Megan McHenry, MD, assistant professor of pediatrics at Indiana University (IU) School of Medicine, was elected to join the American Academy of Pediatrics (AAP) Section on Global Health (SOGH) Executive Committee beginning November 1st.
The mission of the SOGH is to “promote and lead efforts to help children throughout the world attain optimal physical, mental and social health and well-being. The section will prepare and empower its members to make meaningful contributions to global child health through high quality education and training, effective partnerships and collaborations, and staunch advocacy for the world's children,” according to the AAP website.
Dr. McHenry will work with other executive committee members to lead the educational efforts of the section, including educational content at the AAP national conference and exhibition, a webinar series, publications and other initiatives. The section has more than 1000 members invested in global child health across the world.
“I’m honored to have the opportunity to contribute to the Section on Global Health’s vision to build a world in which all children are safe, secure and well-nourished, with access to quality healthcare, education, and the opportunity to develop to their full potential,” said Dr. McHenry. “This is why I became a pediatrician and is at the heart of my work in both Indiana and Kenya. I look forward to learning with and from my colleagues.”
Dr. McHenry is a global health affiliated faculty member with the IU Center for Global Health (IUCGH) and is the principal investigator a five-year R01 research grant from the Eunice Kennedy Shriver National Institute of Child Health and Human Development (NICHD) entitled “Predicting neurodevelopmental risk in children born to mothers living with HIV in Kenya.”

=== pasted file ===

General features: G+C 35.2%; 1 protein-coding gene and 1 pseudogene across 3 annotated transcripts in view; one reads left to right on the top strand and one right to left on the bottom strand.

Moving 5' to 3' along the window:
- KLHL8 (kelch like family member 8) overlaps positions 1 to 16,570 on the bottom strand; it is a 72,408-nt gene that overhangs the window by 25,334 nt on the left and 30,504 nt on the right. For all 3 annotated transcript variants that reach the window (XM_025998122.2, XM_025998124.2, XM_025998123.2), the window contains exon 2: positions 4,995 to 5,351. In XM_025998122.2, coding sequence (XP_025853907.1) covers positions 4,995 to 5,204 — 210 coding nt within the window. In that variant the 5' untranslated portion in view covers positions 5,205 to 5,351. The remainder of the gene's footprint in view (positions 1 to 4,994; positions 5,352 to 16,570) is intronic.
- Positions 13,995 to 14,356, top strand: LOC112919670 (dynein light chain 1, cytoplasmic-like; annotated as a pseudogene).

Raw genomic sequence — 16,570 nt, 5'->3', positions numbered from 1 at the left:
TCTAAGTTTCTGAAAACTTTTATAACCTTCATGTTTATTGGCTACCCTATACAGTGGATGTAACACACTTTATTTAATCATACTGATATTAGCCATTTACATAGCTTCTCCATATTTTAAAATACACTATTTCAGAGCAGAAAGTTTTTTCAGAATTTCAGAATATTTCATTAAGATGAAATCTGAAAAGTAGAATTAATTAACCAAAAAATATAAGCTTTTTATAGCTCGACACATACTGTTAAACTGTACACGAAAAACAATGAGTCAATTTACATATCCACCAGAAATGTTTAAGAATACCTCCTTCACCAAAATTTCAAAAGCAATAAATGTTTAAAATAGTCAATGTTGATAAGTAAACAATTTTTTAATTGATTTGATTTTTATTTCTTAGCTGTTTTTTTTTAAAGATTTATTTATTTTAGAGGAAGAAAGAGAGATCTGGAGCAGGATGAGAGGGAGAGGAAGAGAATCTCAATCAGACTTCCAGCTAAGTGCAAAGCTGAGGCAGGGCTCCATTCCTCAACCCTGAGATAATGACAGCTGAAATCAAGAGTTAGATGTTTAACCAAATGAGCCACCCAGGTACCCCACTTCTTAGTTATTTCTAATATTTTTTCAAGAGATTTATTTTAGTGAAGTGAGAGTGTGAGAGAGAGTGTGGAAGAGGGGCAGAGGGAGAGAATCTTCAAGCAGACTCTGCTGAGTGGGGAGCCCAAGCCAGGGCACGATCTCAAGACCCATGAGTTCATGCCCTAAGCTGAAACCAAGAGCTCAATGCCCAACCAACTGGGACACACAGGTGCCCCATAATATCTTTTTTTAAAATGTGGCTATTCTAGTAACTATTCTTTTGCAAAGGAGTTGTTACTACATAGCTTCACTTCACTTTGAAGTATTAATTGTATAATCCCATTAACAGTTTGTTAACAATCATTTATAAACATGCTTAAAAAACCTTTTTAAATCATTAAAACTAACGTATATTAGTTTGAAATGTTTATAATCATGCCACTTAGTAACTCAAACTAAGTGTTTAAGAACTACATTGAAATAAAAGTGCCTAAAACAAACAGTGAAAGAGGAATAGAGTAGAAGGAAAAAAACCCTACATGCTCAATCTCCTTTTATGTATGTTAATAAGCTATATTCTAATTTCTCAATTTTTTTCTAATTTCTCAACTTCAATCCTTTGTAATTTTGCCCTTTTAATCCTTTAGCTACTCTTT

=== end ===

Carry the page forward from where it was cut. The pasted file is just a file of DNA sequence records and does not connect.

Additionally, she is working with a collaborative team from IU and AMPATH Kenya through a global health reciprocal innovation demonstration grant entitled “Caregiver interventions to improve the quality-of-life and social support for families caring for children with autism in Kenya and Indiana.” The grant from the Indiana CTSI and IUCGH supports the design of a functional core curriculum to be implemented within a group-based setting with families of children with autism in western Kenya and Indiana and a pilot evaluation of its impact on family quality of life and parental distress.
As the director of Global Health Education in the Department of Pediatrics, Dr. McHenry also educates residents and students on topics related to global child health education, research methodologies, and research ethics.
“It is with great pleasure that I formally congratulate several new (and promoted) SOGH executive committee leaders. It is exciting to welcome new leaders who will further shape the section in this evolving and exciting time in global health,” said section Chair Patrick T. McGann, MD, MS, FAAP.
More information about the AAP SOGH can be found @aapglobalhealth on Twitter or via email.